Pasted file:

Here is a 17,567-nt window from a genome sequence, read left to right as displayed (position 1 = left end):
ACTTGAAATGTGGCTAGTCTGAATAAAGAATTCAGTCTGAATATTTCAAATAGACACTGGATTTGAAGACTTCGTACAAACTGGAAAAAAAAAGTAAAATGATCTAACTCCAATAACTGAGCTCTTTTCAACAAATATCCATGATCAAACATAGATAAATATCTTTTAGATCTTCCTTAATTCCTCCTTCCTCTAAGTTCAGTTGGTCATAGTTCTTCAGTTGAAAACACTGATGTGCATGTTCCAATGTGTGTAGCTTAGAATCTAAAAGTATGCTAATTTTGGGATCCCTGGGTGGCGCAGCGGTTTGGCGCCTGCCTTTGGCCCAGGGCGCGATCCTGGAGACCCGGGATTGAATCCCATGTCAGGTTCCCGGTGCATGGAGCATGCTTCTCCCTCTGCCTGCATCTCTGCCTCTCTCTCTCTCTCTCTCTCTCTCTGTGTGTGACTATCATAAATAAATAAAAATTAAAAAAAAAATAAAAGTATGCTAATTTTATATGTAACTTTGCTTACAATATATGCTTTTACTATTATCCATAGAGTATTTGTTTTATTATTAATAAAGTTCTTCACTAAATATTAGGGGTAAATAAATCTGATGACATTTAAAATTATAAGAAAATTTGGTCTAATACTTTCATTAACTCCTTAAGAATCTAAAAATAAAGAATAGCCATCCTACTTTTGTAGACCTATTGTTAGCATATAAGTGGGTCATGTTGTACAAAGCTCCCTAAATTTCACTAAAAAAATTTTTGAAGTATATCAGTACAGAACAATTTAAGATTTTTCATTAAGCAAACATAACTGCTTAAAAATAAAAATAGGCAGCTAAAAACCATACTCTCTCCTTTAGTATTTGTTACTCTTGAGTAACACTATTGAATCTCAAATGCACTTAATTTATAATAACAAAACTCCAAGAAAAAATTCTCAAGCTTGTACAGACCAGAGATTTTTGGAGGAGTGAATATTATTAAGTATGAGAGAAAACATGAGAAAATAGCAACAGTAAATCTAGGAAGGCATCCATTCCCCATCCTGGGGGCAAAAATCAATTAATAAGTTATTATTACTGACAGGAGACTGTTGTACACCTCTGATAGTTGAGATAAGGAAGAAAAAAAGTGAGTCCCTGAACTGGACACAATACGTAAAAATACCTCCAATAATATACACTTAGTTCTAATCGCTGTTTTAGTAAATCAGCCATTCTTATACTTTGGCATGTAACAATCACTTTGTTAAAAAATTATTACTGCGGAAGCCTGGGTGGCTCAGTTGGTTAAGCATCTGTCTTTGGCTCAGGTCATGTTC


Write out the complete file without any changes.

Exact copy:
Here is a 17,567-nt window from a genome sequence, read left to right as displayed (position 1 = left end):
ACTTGAAATGTGGCTAGTCTGAATAAAGAATTCAGTCTGAATATTTCAAATAGACACTGGATTTGAAGACTTCGTACAAACTGGAAAAAAAAAGTAAAATGATCTAACTCCAATAACTGAGCTCTTTTCAACAAATATCCATGATCAAACATAGATAAATATCTTTTAGATCTTCCTTAATTCCTCCTTCCTCTAAGTTCAGTTGGTCATAGTTCTTCAGTTGAAAACACTGATGTGCATGTTCCAATGTGTGTAGCTTAGAATCTAAAAGTATGCTAATTTTGGGATCCCTGGGTGGCGCAGCGGTTTGGCGCCTGCCTTTGGCCCAGGGCGCGATCCTGGAGACCCGGGATTGAATCCCATGTCAGGTTCCCGGTGCATGGAGCATGCTTCTCCCTCTGCCTGCATCTCTGCCTCTCTCTCTCTCTCTCTCTCTCTCTGTGTGTGACTATCATAAATAAATAAAAATTAAAAAAAAAATAAAAGTATGCTAATTTTATATGTAACTTTGCTTACAATATATGCTTTTACTATTATCCATAGAGTATTTGTTTTATTATTAATAAAGTTCTTCACTAAATATTAGGGGTAAATAAATCTGATGACATTTAAAATTATAAGAAAATTTGGTCTAATACTTTCATTAACTCCTTAAGAATCTAAAAATAAAGAATAGCCATCCTACTTTTGTAGACCTATTGTTAGCATATAAGTGGGTCATGTTGTACAAAGCTCCCTAAATTTCACTAAAAAAATTTTTGAAGTATATCAGTACAGAACAATTTAAGATTTTTCATTAAGCAAACATAACTGCTTAAAAATAAAAATAGGCAGCTAAAAACCATACTCTCTCCTTTAGTATTTGTTACTCTTGAGTAACACTATTGAATCTCAAATGCACTTAATTTATAATAACAAAACTCCAAGAAAAAATTCTCAAGCTTGTACAGACCAGAGATTTTTGGAGGAGTGAATATTATTAAGTATGAGAGAAAACATGAGAAAATAGCAACAGTAAATCTAGGAAGGCATCCATTCCCCATCCTGGGGGCAAAAATCAATTAATAAGTTATTATTACTGACAGGAGACTGTTGTACACCTCTGATAGTTGAGATAAGGAAGAAAAAAAGTGAGTCCCTGAACTGGACACAATACGTAAAAATACCTCCAATAATATACACTTAGTTCTAATCGCTGTTTTAGTAAATCAGCCATTCTTATACTTTGGCATGTAACAATCACTTTGTTAAAAAATTATTACTGCGGAAGCCTGGGTGGCTCAGTTGGTTAAGCATCTGTCTTTGGCTCAGGTCATGTTC